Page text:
Factors Affecting Running Economy

The ability of economy, either singly or in combination with V̇O2 max, to account for a substantial portion of performance variation among trained distance runners and untrained subjects of comparable ability and fitness level has been demonstrated in recent cross-sectional studies.

Anaerobic contribution to distance running performance of trained cross-country athletes.

The purpose of this study was to examine the additional role, if any, played by anaerobic factors in distance running performance and revealed that AWC contributes significantly to a 3 variable model predicting race performance.

Running economy and distance running performance of highly trained athletes.

It was concluded that among highly trained and experienced runners of comparable ability and similar Vo2max, running economy accounts for a large and significant amount of the variation observed in performance on a 10 km race.


  • M. Pollock
  • Education
    Annals of the New York Academy of Sciences
  • 1977
The purpose of this investigation was to study the submaximal and maximal metabolic characteristics of a large sample of elite runners to observe if specific differentiation into the types of runner could be made.

Energetics of best performances in middle-distance running.

Theoretical record times were calculated for each distance and subject and compared with actual seasonal best performances and the time values that solve the equality Er max(te) = Er(t), assumed to yield the theoretical best t, were obtained by an iterative procedure.

Changes in Running Economy and Mechanics During a Submaximal 5‐km Run

This study explored the effects of a submaximal 5-km run on the running economy (RE) and running mechanics (RM) of 14 female distance runners. Each subject was videotaped while running on a treadmill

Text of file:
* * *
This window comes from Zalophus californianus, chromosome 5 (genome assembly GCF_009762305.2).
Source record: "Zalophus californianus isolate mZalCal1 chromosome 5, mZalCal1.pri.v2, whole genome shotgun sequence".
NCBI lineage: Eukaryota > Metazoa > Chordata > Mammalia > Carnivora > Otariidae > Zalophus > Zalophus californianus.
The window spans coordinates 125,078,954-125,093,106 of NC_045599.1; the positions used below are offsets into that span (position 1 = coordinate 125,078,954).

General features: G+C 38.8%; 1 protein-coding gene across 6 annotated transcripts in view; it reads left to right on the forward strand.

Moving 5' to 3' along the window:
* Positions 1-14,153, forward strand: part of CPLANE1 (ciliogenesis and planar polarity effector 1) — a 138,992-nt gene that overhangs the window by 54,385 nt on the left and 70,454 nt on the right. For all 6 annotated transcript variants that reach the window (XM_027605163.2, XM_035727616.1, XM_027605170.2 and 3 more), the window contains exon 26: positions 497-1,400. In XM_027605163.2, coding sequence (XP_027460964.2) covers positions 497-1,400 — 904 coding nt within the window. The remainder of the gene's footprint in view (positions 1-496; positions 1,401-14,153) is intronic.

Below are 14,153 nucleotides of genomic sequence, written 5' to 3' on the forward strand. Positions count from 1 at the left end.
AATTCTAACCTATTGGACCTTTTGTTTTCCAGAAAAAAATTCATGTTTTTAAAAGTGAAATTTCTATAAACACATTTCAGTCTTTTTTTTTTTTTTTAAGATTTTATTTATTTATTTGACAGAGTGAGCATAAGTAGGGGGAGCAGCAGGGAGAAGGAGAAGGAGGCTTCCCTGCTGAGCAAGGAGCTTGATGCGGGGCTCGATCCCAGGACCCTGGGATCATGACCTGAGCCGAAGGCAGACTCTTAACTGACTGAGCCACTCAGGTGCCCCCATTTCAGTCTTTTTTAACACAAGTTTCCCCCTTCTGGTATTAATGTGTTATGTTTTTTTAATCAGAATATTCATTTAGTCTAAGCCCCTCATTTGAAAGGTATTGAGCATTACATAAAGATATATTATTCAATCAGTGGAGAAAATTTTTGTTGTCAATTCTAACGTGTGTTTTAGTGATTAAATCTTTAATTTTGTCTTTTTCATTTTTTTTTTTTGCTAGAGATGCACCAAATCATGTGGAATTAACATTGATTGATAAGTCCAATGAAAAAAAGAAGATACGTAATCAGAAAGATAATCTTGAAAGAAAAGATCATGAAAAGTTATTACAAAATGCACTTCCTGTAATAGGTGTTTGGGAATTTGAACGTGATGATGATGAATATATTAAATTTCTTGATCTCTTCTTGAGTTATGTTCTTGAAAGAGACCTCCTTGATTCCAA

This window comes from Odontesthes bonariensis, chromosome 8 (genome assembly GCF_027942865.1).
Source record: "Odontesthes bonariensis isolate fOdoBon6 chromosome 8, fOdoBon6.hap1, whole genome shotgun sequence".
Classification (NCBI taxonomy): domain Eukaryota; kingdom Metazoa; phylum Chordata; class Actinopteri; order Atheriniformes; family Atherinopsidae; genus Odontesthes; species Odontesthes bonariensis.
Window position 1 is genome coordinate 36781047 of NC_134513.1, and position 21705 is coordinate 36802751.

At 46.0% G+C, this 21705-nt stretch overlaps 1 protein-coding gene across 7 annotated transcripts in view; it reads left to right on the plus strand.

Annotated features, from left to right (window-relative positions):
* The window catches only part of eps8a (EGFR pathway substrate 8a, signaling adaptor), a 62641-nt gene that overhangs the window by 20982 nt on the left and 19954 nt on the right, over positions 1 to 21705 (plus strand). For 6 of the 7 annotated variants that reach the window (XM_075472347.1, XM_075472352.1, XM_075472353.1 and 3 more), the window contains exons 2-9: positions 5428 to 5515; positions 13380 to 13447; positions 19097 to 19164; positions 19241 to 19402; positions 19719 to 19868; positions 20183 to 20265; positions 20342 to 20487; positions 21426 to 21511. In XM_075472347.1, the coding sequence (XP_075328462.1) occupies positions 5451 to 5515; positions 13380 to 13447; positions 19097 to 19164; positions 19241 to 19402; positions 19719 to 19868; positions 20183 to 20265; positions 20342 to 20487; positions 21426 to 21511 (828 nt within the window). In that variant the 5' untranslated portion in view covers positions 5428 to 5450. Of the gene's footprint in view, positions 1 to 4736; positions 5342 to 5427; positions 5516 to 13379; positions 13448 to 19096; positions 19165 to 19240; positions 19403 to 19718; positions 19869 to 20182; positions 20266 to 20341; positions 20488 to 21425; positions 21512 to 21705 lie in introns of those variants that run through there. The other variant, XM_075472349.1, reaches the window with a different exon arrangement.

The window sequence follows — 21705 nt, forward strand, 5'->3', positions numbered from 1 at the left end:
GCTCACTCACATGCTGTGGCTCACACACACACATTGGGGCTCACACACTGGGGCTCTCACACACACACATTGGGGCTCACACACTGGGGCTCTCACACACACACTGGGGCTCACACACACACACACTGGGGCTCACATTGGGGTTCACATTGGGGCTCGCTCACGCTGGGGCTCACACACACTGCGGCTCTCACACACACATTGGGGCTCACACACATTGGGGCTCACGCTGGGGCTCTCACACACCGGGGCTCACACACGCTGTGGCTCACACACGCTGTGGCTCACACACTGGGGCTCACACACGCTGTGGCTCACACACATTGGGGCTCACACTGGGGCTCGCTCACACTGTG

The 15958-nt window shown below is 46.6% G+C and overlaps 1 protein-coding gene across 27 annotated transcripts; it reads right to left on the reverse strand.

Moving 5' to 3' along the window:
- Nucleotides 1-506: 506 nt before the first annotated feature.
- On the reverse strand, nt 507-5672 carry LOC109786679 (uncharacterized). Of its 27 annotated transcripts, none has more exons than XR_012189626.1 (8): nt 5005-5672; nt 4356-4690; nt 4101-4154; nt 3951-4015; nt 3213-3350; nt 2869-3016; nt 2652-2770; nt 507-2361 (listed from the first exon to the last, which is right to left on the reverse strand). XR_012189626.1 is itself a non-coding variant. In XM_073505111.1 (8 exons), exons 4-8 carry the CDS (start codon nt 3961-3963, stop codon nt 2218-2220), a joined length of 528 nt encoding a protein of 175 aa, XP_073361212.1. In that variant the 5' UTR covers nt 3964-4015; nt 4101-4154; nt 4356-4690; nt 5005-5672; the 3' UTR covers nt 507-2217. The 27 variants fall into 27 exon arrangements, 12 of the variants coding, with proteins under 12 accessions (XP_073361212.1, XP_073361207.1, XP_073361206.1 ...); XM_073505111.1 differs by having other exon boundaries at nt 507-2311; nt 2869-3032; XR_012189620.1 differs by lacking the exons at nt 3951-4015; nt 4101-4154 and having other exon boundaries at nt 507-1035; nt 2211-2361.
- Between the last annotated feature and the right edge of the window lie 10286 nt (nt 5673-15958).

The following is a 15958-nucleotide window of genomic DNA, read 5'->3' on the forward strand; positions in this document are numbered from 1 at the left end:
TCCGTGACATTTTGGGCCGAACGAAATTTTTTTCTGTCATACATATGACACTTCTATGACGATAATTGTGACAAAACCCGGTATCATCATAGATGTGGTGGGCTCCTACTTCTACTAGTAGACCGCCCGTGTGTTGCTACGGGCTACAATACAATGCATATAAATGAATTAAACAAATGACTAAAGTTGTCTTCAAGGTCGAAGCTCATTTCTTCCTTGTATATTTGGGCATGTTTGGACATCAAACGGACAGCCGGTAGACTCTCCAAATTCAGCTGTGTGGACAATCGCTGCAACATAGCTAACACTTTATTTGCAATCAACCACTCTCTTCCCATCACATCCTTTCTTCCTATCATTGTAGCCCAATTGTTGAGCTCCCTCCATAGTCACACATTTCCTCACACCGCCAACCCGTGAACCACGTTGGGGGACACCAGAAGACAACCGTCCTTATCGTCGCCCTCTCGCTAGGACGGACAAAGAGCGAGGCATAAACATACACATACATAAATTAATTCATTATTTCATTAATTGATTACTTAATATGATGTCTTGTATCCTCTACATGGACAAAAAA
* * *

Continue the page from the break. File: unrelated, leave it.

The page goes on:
Daily stability in energy cost of running, respiratory parameters and stride rate among well-trained middle distance runners.

It is suggested that in well-trained runners C, VE, RF, HR and SR are stable measures for assessing the efficacy of procedures aimed at improving the energy cost of running.

Oxygen cost of running in trained and untrained men and women.

It was concluded that there were differences in the oxygen cost of running not only between the trained and untrained groups but also between males and females.

Body-mass-modified running economy and step length in elite male middle- and long-distance runners.

To minimize the influence of body mass on oxygen uptake (VO2) during running, submaximal and maximal VO2 should preferentially be expressed as ml.kg-0.75.min-1, whereas the figures for running economy at 15 and 18 km were poorly related to the concomitantly determined step lengths at the respective velocities.

Running economy is negatively related to sit-and-reach test performance in international-standard distance runners.

  • A. Jones
  • Education
    International journal of sports medicine
  • 2002
The results suggest that the least flexible runners are also the most economical, and it is possible that stiffer musculotendinous structures reduce the aerobic demand of submaximal running by facilitating a greater elastic energy return during the shortening phase of the stretch-shortening cycle.